Chapter 1 - Purpose and Background

For a few select categories of noncitizens, the Immigration and Nationality Act (INA) grants employment authorization outright or directs the Secretary to authorize employment and provide an endorsement of that authorization.[1] For other categories of noncitizens, the INA provides that the Secretary may grant employment authorization and provide an endorsement of that authorization.[2]

DHS regulations at 8 CFR 274a.12 set forth the following categories:

  • Noncitizens authorized to work in the United States incident to their immigration status (8 CFR 274a.12(a));

  • Noncitizens who are authorized to work in the United States but only for a specific employer (8 CFR 274a.12(b)); and

  • Noncitizens who fall within a category that the Secretary has determined must apply for employment authorization and may receive employment authorization as a matter of discretion (8 CFR 274a.12(c)).

For most noncitizens in the first category seeking an Employment Authorization Document (EAD, Form I-766) and those in the last category seeking both employment authorization and an EAD, an application generally must be filed with USCIS with the appropriate fee (unless waived), and in accordance with the instructions to the Application for Employment Authorization (Form I-765).[3] 

Footnotes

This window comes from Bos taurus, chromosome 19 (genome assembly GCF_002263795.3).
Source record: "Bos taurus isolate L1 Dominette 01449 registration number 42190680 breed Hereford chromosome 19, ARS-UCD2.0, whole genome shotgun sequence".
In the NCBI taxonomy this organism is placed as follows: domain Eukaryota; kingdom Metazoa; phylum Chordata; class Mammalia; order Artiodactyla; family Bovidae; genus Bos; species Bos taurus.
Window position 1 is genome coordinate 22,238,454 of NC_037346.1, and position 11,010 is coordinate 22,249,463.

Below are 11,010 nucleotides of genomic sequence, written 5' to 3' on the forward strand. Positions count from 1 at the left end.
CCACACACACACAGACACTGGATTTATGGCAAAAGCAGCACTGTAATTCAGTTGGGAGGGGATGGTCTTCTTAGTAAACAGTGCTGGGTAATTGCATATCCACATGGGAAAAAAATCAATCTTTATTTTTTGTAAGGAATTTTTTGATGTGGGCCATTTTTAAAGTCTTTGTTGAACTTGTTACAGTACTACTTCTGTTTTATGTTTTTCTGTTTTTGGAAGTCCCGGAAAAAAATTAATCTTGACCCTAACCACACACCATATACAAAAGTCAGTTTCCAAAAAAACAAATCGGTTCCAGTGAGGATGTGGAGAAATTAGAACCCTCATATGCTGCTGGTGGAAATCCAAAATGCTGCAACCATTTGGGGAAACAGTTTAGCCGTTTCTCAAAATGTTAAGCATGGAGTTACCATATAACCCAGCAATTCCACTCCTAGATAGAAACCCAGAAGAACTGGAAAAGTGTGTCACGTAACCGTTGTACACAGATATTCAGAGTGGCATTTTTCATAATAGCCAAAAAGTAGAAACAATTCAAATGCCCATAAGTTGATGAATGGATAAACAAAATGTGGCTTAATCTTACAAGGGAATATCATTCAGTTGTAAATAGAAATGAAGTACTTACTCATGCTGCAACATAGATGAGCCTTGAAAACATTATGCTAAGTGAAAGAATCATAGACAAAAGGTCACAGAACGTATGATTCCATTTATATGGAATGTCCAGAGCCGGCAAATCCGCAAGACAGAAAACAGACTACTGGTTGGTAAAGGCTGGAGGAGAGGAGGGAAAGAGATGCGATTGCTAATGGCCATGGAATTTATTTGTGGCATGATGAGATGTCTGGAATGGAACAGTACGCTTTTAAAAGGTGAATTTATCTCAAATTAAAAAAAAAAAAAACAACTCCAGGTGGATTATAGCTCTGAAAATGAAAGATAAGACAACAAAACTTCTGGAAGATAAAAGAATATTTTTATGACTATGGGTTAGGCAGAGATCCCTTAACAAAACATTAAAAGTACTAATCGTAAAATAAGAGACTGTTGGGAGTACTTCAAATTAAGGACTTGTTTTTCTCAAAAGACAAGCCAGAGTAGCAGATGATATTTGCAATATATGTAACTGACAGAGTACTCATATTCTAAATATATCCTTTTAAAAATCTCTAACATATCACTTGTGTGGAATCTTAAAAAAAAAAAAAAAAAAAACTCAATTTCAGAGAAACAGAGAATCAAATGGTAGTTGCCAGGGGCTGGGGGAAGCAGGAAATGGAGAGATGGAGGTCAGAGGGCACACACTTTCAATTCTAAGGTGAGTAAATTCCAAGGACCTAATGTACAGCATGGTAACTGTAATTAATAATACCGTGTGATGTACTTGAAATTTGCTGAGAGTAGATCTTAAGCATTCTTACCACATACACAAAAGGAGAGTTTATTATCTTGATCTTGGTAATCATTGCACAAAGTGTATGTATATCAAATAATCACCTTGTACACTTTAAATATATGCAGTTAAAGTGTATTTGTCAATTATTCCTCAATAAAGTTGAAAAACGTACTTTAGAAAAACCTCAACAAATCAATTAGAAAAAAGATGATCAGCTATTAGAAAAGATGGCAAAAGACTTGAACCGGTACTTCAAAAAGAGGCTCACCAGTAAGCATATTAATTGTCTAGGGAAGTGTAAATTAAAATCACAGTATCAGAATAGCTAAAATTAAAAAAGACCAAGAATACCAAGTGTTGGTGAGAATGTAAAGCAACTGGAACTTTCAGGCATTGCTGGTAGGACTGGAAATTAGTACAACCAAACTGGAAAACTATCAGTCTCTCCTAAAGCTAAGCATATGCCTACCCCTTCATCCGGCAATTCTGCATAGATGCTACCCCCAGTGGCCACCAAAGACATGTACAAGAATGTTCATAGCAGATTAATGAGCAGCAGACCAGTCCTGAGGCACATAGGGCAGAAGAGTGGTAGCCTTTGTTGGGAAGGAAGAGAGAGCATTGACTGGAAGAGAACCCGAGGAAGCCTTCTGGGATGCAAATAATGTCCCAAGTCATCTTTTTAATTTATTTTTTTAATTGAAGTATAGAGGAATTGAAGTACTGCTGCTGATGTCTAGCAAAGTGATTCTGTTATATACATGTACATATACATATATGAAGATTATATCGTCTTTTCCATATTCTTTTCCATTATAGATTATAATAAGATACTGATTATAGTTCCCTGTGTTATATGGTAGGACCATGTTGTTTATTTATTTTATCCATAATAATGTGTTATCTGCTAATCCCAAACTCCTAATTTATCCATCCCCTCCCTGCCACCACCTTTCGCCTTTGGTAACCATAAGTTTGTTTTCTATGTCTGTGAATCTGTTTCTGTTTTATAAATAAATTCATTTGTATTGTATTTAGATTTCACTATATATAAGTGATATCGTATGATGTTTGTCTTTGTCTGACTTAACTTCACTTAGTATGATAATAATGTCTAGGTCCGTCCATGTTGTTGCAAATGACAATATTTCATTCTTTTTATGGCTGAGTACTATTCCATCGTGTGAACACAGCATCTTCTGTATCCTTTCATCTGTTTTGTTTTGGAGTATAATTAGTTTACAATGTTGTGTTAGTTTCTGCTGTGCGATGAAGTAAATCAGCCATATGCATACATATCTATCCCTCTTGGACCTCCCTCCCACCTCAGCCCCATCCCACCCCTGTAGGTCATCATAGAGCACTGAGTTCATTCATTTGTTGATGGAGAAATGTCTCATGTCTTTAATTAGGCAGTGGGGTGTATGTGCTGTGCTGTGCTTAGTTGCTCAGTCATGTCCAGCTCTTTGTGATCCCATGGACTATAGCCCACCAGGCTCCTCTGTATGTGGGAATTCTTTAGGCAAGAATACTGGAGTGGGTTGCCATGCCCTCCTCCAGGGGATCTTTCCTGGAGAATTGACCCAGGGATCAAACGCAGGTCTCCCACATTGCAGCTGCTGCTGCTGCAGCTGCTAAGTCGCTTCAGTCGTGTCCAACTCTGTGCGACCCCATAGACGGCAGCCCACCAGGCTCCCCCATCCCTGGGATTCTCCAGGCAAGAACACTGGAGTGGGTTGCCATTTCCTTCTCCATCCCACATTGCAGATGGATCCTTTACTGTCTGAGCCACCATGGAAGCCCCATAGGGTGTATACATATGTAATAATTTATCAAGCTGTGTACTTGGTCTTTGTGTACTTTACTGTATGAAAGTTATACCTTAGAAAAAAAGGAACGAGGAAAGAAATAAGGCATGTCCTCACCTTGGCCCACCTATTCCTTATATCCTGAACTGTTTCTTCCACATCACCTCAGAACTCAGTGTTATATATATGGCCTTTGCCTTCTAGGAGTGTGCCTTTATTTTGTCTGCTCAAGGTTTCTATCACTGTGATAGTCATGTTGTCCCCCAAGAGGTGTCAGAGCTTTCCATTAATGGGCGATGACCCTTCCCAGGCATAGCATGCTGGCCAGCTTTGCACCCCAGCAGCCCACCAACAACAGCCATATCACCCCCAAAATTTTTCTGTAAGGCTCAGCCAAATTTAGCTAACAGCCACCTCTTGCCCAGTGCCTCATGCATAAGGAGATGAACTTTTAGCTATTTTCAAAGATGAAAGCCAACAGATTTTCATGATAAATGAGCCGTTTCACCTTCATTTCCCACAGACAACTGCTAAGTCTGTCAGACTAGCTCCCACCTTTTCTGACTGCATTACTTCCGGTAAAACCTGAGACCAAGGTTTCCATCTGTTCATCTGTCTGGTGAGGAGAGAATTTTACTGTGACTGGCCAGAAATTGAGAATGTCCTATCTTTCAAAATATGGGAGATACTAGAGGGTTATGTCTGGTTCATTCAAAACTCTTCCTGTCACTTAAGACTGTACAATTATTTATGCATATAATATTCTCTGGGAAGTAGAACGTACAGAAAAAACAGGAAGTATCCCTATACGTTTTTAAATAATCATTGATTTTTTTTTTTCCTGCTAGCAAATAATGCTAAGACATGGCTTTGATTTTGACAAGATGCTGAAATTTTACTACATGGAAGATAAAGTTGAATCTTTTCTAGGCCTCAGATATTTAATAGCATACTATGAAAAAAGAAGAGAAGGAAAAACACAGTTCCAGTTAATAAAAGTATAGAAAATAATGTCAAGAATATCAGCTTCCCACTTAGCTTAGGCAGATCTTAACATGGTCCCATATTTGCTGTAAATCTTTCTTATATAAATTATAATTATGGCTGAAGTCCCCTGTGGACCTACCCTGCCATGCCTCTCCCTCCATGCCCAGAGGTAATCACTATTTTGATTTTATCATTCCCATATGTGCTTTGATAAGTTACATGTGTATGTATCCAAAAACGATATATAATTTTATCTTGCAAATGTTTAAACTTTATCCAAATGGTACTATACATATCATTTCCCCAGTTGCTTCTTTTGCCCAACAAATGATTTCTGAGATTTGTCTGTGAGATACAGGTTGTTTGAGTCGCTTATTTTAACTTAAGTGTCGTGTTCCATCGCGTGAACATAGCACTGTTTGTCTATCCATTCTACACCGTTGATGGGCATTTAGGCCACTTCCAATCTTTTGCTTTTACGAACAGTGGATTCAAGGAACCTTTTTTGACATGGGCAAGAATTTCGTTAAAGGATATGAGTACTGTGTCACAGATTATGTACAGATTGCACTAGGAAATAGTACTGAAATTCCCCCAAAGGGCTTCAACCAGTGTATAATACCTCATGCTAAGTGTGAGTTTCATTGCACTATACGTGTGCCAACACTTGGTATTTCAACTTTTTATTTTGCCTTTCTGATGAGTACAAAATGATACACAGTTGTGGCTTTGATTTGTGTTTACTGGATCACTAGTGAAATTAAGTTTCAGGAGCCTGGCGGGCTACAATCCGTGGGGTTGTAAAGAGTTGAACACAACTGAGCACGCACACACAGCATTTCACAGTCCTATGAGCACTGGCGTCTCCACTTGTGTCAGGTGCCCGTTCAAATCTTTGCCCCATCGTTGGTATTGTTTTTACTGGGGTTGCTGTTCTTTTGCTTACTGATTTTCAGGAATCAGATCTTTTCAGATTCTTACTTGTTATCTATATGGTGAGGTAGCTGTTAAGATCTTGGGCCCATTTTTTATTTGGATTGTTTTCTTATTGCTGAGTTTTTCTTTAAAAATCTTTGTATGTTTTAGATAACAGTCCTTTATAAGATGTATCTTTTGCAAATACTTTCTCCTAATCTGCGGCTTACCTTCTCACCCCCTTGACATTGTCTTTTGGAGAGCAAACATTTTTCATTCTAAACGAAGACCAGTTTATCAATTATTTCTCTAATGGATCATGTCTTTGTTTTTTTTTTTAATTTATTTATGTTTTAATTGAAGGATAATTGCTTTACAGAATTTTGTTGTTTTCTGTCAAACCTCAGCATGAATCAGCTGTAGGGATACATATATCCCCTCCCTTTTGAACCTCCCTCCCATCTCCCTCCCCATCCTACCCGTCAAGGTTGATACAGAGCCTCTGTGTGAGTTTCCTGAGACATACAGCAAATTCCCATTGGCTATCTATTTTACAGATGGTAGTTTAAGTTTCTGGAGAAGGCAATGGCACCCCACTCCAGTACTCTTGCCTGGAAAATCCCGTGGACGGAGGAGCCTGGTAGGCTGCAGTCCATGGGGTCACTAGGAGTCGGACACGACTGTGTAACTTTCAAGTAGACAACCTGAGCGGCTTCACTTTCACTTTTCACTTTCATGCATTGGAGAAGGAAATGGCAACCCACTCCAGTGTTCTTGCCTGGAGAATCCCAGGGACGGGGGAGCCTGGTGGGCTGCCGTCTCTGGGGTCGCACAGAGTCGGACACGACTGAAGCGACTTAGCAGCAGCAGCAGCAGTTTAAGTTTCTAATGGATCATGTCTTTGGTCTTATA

[^ 1] See, for example, INA 210(a)(4) (authorizing employment for special agricultural workers); INA 214(c)(2)(E) (directing the Secretary to authorize the employment of spouses of L nonimmigrants and provide an employment authorized endorsement); INA 214(e)(2) (directing the Secretary to authorize the employment of spouses of E treaty traders and investor and provide an employment authorized endorsements); and INA 214(3)(B) (directing the Secretary to provide U nonimmigrants employment authorization). In addition, see INA 274A(h)(3)(A) (defining “unauthorized alien” as not including lawful permanent residents).

[^ 2] For example, Congress has authorized that the Secretary may choose to authorize employment to noncitizens like applicants for asylum (INA 208(d)(2)), spouses and children of A, G, E-3, and H nonimmigrants who have been battered or subjected to extreme cruelty (INA 106(a)), those with pending, bona fide petitions for U nonimmigrant status (INA 214(p)(6)), and the Haitian Refugee Immigration Fairness Act of 1998 (HRIFA) (Division A, Title IX of Pub. L. 105-277 (PDF) (October 21, 1998)). Most other discretionary employment authorization is established by regulation and is based on the Secretary’s statutory authority under INA 103(a), as well as the provision at INA 274A(h)(3).

[^ 3] See 8 CFR 274a.13. See the Application for Employment Authorization (Form I-765).

Current as of November 23, 2021